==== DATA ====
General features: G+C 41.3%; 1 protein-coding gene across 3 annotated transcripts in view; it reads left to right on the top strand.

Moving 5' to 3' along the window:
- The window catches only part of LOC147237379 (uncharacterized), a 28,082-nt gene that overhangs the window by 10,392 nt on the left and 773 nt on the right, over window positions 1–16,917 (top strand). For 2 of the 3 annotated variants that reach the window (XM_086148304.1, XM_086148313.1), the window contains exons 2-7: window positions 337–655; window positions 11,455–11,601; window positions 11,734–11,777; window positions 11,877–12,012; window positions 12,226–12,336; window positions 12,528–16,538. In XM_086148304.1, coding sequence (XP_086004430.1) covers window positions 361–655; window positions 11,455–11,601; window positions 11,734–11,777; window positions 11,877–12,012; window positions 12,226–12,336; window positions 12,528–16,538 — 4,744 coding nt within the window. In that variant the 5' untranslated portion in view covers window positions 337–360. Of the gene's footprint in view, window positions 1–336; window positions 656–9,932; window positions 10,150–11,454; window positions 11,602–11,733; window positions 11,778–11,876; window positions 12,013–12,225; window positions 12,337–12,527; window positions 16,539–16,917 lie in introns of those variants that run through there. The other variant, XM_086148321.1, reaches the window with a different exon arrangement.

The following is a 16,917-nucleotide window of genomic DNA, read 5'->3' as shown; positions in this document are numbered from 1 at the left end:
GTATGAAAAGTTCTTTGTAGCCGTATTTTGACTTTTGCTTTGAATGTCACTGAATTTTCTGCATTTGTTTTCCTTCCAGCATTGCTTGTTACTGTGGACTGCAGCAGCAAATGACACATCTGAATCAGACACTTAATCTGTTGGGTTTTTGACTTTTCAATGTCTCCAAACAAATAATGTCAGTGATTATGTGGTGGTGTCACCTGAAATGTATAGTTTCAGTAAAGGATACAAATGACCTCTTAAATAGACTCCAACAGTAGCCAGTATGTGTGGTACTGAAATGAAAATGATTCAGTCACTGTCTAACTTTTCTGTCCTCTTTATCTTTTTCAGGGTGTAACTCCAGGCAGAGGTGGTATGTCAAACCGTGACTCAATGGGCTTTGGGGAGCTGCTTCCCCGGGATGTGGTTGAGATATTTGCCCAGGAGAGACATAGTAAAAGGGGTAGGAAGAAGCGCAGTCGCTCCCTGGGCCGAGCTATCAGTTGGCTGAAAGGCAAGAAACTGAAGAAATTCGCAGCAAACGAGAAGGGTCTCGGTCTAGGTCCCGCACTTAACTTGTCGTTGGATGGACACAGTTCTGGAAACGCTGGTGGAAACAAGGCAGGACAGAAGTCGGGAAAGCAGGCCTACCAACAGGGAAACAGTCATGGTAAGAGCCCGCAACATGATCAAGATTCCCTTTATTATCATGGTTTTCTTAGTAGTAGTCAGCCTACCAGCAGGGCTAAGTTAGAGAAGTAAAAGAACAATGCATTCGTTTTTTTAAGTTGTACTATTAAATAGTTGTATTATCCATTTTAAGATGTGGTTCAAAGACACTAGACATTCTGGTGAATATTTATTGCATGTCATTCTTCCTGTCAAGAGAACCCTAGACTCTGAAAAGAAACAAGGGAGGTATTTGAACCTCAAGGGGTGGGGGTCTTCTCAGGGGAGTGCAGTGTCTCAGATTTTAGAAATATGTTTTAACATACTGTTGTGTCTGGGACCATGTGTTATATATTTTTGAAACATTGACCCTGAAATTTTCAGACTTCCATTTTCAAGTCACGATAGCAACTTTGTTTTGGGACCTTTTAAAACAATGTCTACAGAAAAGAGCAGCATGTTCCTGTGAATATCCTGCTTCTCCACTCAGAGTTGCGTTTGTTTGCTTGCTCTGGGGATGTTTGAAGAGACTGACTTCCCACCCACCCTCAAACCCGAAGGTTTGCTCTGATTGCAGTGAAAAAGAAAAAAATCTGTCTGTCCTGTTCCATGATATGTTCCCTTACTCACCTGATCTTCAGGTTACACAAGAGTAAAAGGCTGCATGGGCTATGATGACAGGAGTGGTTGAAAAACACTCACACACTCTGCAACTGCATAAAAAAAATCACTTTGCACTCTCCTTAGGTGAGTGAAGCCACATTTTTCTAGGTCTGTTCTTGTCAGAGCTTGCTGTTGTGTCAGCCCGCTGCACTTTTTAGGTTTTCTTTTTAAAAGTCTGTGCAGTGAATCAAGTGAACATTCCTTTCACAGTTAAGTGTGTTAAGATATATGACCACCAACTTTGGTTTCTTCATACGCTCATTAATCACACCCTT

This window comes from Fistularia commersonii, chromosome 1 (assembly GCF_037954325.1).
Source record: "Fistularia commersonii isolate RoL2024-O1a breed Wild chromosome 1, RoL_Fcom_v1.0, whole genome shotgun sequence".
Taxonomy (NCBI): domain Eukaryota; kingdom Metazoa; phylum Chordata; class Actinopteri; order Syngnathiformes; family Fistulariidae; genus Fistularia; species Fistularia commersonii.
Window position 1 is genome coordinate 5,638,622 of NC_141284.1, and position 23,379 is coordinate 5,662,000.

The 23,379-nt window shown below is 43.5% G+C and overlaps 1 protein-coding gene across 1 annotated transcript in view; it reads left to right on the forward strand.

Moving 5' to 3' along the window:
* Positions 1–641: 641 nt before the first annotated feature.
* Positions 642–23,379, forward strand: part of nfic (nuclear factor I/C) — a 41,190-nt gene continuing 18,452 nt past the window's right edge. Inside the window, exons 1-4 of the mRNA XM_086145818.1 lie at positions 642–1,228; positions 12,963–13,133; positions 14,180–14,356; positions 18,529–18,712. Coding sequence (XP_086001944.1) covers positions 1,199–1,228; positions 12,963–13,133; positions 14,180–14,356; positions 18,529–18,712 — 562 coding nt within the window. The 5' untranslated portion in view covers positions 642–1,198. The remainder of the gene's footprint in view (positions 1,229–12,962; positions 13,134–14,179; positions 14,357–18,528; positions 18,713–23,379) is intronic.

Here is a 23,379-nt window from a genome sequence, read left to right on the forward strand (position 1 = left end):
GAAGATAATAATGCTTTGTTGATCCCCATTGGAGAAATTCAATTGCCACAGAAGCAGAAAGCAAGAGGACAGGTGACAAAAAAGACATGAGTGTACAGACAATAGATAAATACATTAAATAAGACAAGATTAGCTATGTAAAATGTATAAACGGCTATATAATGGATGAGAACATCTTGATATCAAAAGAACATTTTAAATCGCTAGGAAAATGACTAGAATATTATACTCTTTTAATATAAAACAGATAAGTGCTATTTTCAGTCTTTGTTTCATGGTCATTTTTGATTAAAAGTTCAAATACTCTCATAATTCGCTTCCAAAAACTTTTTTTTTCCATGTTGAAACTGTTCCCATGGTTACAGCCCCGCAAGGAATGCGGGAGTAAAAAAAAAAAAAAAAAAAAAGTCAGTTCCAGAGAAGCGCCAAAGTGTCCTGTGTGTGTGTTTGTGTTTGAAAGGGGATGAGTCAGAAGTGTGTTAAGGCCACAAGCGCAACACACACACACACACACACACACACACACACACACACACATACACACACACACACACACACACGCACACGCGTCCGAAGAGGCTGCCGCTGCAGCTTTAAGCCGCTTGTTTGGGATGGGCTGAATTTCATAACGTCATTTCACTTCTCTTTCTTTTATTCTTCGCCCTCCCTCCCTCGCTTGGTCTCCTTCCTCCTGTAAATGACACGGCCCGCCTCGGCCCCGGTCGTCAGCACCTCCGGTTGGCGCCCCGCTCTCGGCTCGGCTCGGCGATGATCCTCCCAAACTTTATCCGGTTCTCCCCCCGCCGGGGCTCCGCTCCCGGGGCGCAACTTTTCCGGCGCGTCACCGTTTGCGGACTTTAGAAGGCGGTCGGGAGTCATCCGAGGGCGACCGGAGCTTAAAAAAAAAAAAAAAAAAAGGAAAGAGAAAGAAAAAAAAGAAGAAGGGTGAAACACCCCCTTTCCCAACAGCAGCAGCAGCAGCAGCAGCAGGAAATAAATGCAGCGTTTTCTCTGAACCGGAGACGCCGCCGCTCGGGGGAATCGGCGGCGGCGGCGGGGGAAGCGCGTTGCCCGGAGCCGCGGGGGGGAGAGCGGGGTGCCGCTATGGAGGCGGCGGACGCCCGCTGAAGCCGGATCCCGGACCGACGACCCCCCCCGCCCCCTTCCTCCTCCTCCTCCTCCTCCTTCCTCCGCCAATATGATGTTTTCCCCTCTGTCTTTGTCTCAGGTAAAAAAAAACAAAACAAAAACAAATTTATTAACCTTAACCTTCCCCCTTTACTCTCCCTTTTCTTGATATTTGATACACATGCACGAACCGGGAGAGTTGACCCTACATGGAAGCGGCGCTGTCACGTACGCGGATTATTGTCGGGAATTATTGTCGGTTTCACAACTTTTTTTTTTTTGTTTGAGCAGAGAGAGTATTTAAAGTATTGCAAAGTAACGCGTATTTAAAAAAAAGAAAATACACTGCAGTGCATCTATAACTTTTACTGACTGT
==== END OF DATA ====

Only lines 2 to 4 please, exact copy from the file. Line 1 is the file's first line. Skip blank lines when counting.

Moving 5' to 3' along the window:
- The window catches only part of LOC147237379 (uncharacterized), a 28,082-nt gene that overhangs the window by 10,392 nt on the left and 773 nt on the right, over window positions 1–16,917 (top strand). For 2 of the 3 annotated variants that reach the window (XM_086148304.1, XM_086148313.1), the window contains exons 2-7: window positions 337–655; window positions 11,455–11,601; window positions 11,734–11,777; window positions 11,877–12,012; window positions 12,226–12,336; window positions 12,528–16,538. In XM_086148304.1, coding sequence (XP_086004430.1) covers window positions 361–655; window positions 11,455–11,601; window positions 11,734–11,777; window positions 11,877–12,012; window positions 12,226–12,336; window positions 12,528–16,538 — 4,744 coding nt within the window. In that variant the 5' untranslated portion in view covers window positions 337–360. Of the gene's footprint in view, window positions 1–336; window positions 656–9,932; window positions 10,150–11,454; window positions 11,602–11,733; window positions 11,778–11,876; window positions 12,013–12,225; window positions 12,337–12,527; window positions 16,539–16,917 lie in introns of those variants that run through there. The other variant, XM_086148321.1, reaches the window with a different exon arrangement.

The following is a 16,917-nucleotide window of genomic DNA, read 5'->3' as shown; positions in this document are numbered from 1 at the left end: